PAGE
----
David Morrow's place in the history of the sport of lacrosse and Princeton Athletics was cemented years ago with his performance on the field as one of the greatest defensemen ever and off the field in his work to grow the sport in ways previously unimaginable. Now that legacy has been punctuated with an honor unprecedented for a Princeton Tiger.
Morrow, the 1993 National Player of the Year and today the CEO of Warrior Sports, has been named one of six recipients of the NCAA Silver Anniversary Award, which annually recognizes distinguished individuals on the 25th anniversary of the conclusion of their college athletics careers. Representatives of NCAA member schools and conferences, along with a panel of former student-athletes, select each year’s recipients.
“I’m very humbled to receive such a great honor from the NCAA,” Morrow said. “I’m very fortunate to have been raised in a family where I have always been supported and encouraged to do my best. Thank you to my wife Christine, my parents Kevin and Renee, Jim and Anne Davis, Bill Tierney, Princeton University, all my lacrosse teammates and all the excellent people I have worked with at Warrior and New Balance for the past 25 years.”
Morrow is the first Princeton alum to win this award, one of the major awards the NCAA gives annually.
“On behalf of the Princeton Department of Athletics, I’d like to congratulate David Morrow on winning the NCAA’s Silver Anniversary Award,” Ford Family Director of Athletics Mollie Marcoux Samaan said. “I had the opportunity to be a Princeton athlete at the same time that he was, and I know what a great lacrosse player he was here. I also know the enormous impact he has had on the sport of lacrosse since then, as well as how loyal he has remained to Princeton and the lacrosse program. It is our goal to provide our student-athletes with the skills and values necessary to achieve, serve and lead while they are students and after they graduate. David has done all three throughout his life, and we are extremely proud to have him representing the University as a recipient of this prestigious award.”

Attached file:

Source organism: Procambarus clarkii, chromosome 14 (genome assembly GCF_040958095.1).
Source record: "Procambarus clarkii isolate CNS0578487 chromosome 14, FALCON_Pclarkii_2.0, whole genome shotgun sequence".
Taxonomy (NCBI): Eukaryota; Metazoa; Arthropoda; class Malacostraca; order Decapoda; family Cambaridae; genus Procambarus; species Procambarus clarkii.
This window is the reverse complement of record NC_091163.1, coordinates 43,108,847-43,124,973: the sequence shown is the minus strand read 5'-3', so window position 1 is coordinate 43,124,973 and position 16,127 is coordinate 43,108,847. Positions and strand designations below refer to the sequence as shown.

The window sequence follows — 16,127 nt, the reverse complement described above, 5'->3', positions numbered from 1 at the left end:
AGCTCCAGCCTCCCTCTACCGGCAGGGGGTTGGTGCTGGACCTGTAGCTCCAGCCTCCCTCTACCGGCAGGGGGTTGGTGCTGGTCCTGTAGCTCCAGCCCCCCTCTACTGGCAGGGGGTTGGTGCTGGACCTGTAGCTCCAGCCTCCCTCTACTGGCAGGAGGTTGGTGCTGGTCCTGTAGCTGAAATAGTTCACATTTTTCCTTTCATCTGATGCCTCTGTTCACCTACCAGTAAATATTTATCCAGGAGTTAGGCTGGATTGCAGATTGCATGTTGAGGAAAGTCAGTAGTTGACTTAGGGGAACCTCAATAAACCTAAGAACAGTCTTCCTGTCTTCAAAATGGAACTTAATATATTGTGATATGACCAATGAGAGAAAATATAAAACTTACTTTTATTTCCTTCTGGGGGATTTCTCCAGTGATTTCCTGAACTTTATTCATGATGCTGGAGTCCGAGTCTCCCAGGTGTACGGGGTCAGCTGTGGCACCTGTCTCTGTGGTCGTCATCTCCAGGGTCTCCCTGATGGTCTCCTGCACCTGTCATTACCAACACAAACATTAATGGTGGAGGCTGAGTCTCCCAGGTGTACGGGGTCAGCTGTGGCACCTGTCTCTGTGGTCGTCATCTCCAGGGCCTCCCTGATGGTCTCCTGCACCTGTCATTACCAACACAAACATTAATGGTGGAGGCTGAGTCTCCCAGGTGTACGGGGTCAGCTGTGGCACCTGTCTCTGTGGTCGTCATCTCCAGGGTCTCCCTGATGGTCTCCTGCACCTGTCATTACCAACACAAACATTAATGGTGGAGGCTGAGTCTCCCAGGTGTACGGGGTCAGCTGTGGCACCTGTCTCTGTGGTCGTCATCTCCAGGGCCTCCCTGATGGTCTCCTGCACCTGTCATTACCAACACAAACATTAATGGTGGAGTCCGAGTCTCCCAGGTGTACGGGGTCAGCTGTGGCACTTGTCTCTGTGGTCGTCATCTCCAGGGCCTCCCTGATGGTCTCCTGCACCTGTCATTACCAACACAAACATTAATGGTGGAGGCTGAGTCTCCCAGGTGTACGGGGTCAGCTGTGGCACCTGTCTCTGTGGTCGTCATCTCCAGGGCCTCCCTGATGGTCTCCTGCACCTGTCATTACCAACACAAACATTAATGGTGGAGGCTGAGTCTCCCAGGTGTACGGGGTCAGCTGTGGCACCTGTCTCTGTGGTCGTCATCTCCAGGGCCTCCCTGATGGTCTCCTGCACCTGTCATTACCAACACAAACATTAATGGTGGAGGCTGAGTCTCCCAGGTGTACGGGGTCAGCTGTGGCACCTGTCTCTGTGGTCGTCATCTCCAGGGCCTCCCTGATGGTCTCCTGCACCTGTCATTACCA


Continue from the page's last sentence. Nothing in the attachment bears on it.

In addition to Morrow, the 2018 recipients are Jason Elam (football, Hawaii), Julie Foudy (soccer, Stanford), Jim Hansen (football, Colorado), Nnenna Lynch (cross country and track and field, Villanova), and Lance Pilch (baseball, Air Force). The NCAA will recognize the honorees at the Honors Celebration during the 2018 NCAA Convention on Jan. 17 in Indianapolis.
“I know the entire Princeton lacrosse family is thrilled about David Morrow’s recognition from the NCAA,” said Princeton head coach Matt Madalon. “He was one of the keystones of the lacrosse dynasty that was built here, and he is one of the greatest players ever to play the sport, especially on the defensive end of the field. What he has done to help grow the game since then, from the grass roots through the professional levels, is unmatched. For all of his successes, he has never forgotten about Princeton and the lacrosse program here, and his generosity has helped so many lacrosse players have a great experience in their time as Princeton Tigers.”
David Morrow came to Princeton in 1989 from Brother Rice High School outside Detroit, where he was a standout in lacrosse and hockey. At Princeton, he played sparingly as a freshman, when he considered switching back to hockey.
Instead, then head coach Bill Tierney convinced him to stay with lacrosse and taught him to use his speed and intensity, allowing Morrow to become one of the greatest defensive lacrosse players the sport has seen. Morrow would be a three-time first-team All-Ivy League selection, a two-time first-team All-America, a two-time national defenseman of the year and the national player of the year as a senior. He is one of two defenseman ever to be the national player of the year, and he remains the most recent to have won the award.